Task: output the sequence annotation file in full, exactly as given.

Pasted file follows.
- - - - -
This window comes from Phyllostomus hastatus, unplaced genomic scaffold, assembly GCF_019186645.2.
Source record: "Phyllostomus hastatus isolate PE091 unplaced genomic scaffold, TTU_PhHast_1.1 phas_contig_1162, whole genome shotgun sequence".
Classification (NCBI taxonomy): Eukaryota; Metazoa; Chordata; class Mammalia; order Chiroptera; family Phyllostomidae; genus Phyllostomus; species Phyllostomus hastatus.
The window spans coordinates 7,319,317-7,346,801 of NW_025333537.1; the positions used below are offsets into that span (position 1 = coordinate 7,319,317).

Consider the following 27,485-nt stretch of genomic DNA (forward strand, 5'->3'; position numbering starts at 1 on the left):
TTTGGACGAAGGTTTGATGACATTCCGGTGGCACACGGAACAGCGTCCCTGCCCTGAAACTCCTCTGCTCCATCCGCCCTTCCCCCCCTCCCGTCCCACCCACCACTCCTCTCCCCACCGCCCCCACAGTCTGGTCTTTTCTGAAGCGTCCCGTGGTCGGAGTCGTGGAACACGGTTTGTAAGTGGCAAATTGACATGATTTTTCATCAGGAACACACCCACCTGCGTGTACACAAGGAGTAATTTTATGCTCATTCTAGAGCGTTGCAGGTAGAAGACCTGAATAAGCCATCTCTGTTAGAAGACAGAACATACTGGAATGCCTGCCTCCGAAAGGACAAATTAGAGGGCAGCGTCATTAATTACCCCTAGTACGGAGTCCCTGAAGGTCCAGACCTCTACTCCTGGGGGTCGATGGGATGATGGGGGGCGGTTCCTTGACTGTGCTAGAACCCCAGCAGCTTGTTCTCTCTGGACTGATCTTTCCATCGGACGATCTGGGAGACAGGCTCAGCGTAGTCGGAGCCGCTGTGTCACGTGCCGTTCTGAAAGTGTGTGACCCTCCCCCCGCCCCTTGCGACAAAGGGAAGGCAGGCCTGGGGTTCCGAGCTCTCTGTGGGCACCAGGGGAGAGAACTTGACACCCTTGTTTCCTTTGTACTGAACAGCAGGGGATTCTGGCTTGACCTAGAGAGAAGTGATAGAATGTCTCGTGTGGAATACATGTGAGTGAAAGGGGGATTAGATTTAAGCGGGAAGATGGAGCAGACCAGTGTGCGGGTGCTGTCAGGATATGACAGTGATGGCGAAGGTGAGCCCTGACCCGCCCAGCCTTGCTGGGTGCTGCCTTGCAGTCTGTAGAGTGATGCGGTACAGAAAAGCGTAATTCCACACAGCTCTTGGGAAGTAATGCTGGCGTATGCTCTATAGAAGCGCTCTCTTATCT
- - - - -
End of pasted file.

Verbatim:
This window comes from Phyllostomus hastatus, unplaced genomic scaffold, assembly GCF_019186645.2.
Source record: "Phyllostomus hastatus isolate PE091 unplaced genomic scaffold, TTU_PhHast_1.1 phas_contig_1162, whole genome shotgun sequence".
Classification (NCBI taxonomy): Eukaryota; Metazoa; Chordata; class Mammalia; order Chiroptera; family Phyllostomidae; genus Phyllostomus; species Phyllostomus hastatus.
The window spans coordinates 7,319,317-7,346,801 of NW_025333537.1; the positions used below are offsets into that span (position 1 = coordinate 7,319,317).

Consider the following 27,485-nt stretch of genomic DNA (forward strand, 5'->3'; position numbering starts at 1 on the left):
TTTGGACGAAGGTTTGATGACATTCCGGTGGCACACGGAACAGCGTCCCTGCCCTGAAACTCCTCTGCTCCATCCGCCCTTCCCCCCCTCCCGTCCCACCCACCACTCCTCTCCCCACCGCCCCCACAGTCTGGTCTTTTCTGAAGCGTCCCGTGGTCGGAGTCGTGGAACACGGTTTGTAAGTGGCAAATTGACATGATTTTTCATCAGGAACACACCCACCTGCGTGTACACAAGGAGTAATTTTATGCTCATTCTAGAGCGTTGCAGGTAGAAGACCTGAATAAGCCATCTCTGTTAGAAGACAGAACATACTGGAATGCCTGCCTCCGAAAGGACAAATTAGAGGGCAGCGTCATTAATTACCCCTAGTACGGAGTCCCTGAAGGTCCAGACCTCTACTCCTGGGGGTCGATGGGATGATGGGGGGCGGTTCCTTGACTGTGCTAGAACCCCAGCAGCTTGTTCTCTCTGGACTGATCTTTCCATCGGACGATCTGGGAGACAGGCTCAGCGTAGTCGGAGCCGCTGTGTCACGTGCCGTTCTGAAAGTGTGTGACCCTCCCCCCGCCCCTTGCGACAAAGGGAAGGCAGGCCTGGGGTTCCGAGCTCTCTGTGGGCACCAGGGGAGAGAACTTGACACCCTTGTTTCCTTTGTACTGAACAGCAGGGGATTCTGGCTTGACCTAGAGAGAAGTGATAGAATGTCTCGTGTGGAATACATGTGAGTGAAAGGGGGATTAGATTTAAGCGGGAAGATGGAGCAGACCAGTGTGCGGGTGCTGTCAGGATATGACAGTGATGGCGAAGGTGAGCCCTGACCCGCCCAGCCTTGCTGGGTGCTGCCTTGCAGTCTGTAGAGTGATGCGGTACAGAAAAGCGTAATTCCACACAGCTCTTGGGAAGTAATGCTGGCGTATGCTCTATAGAAGCGCTCTCTTATCT